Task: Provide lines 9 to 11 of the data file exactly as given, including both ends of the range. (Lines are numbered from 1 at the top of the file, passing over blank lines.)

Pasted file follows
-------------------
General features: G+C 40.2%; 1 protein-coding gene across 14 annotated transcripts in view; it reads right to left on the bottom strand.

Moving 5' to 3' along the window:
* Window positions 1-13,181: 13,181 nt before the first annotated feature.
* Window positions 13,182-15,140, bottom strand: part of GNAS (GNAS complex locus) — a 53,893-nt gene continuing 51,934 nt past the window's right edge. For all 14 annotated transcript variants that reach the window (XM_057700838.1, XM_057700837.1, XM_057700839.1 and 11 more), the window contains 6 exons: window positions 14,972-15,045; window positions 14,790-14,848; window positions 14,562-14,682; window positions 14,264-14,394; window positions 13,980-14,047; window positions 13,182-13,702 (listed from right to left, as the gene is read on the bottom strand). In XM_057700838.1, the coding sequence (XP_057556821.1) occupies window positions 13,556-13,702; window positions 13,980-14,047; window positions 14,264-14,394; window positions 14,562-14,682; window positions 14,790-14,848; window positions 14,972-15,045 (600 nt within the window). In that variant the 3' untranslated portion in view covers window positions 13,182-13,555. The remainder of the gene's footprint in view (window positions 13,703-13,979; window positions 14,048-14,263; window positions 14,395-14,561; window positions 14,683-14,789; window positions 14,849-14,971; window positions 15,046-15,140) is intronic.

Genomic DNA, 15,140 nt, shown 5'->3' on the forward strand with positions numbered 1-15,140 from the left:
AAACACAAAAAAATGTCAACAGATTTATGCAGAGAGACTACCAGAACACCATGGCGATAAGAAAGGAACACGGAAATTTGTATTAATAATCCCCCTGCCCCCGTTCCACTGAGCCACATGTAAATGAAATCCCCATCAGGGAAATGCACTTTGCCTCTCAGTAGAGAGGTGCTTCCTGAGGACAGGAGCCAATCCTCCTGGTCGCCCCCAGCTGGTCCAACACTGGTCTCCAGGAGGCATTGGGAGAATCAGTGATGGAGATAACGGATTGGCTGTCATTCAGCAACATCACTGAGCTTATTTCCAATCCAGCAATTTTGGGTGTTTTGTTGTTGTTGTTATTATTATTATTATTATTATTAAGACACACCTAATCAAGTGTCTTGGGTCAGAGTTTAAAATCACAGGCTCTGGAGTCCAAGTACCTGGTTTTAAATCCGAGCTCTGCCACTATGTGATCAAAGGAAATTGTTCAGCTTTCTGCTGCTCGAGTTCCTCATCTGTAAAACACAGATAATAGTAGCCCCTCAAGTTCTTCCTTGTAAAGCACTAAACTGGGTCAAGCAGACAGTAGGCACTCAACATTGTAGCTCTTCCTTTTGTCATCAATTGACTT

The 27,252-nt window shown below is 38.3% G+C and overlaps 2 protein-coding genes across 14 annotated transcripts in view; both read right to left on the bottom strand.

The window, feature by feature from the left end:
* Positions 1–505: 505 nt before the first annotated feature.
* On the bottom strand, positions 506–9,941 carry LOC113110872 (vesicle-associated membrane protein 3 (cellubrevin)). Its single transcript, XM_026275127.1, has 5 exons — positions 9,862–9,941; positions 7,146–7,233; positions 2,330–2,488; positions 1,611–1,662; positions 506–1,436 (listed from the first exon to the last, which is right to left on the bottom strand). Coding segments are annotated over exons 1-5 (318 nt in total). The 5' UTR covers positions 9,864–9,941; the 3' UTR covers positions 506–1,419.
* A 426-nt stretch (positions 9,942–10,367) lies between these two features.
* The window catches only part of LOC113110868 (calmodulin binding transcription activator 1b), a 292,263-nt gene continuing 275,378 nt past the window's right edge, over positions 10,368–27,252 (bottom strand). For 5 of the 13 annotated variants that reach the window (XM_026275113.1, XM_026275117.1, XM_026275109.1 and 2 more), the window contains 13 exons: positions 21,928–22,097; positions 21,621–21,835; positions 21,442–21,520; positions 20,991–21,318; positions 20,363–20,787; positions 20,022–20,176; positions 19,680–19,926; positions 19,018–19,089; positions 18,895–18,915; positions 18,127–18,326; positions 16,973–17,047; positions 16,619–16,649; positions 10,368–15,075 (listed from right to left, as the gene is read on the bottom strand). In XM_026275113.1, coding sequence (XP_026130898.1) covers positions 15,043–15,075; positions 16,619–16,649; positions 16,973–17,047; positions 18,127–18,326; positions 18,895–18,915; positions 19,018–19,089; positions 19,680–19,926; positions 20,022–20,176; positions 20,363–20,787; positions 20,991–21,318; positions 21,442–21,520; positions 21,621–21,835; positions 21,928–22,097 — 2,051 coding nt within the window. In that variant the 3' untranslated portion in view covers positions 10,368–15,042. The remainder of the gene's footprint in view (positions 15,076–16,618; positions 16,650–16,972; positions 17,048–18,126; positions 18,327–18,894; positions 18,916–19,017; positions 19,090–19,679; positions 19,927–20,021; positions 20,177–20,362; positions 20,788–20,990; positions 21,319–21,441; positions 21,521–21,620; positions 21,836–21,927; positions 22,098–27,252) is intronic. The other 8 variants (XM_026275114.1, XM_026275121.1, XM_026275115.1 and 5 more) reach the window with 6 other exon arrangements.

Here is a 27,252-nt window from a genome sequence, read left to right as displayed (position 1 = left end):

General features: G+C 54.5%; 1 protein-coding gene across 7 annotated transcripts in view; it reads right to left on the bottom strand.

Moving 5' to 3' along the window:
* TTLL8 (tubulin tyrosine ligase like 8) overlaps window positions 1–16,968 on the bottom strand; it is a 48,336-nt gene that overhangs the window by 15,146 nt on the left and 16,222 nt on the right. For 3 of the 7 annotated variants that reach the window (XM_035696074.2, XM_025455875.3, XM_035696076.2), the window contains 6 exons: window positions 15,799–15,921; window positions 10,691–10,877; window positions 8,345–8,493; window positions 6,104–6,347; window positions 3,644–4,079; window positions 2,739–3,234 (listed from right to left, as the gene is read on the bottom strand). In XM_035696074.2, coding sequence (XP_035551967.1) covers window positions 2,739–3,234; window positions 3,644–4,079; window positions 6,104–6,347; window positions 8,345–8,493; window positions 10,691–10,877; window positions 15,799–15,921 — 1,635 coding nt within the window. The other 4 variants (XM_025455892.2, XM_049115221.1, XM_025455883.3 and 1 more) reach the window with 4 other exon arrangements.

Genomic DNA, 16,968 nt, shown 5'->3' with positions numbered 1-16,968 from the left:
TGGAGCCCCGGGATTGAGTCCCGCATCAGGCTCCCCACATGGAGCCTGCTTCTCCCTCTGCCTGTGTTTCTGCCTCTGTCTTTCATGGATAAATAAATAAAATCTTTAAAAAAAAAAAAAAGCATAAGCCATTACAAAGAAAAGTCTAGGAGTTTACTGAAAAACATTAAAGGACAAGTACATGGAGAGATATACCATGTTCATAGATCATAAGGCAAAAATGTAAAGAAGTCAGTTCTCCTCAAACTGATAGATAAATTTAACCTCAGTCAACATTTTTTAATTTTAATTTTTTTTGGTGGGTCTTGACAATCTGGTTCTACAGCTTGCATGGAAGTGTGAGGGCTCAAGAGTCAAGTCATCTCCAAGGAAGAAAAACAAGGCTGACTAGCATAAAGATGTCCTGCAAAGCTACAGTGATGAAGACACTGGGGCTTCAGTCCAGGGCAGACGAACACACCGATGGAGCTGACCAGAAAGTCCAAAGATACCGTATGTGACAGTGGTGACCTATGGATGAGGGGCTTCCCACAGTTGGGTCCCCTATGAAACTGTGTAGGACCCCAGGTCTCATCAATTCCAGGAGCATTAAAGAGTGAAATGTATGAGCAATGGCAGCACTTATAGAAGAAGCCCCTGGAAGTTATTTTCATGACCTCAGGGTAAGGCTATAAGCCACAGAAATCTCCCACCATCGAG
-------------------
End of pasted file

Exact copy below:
* Positions 1–505: 505 nt before the first annotated feature.
* On the bottom strand, positions 506–9,941 carry LOC113110872 (vesicle-associated membrane protein 3 (cellubrevin)). Its single transcript, XM_026275127.1, has 5 exons — positions 9,862–9,941; positions 7,146–7,233; positions 2,330–2,488; positions 1,611–1,662; positions 506–1,436 (listed from the first exon to the last, which is right to left on the bottom strand). Coding segments are annotated over exons 1-5 (318 nt in total). The 5' UTR covers positions 9,864–9,941; the 3' UTR covers positions 506–1,419.
* A 426-nt stretch (positions 9,942–10,367) lies between these two features.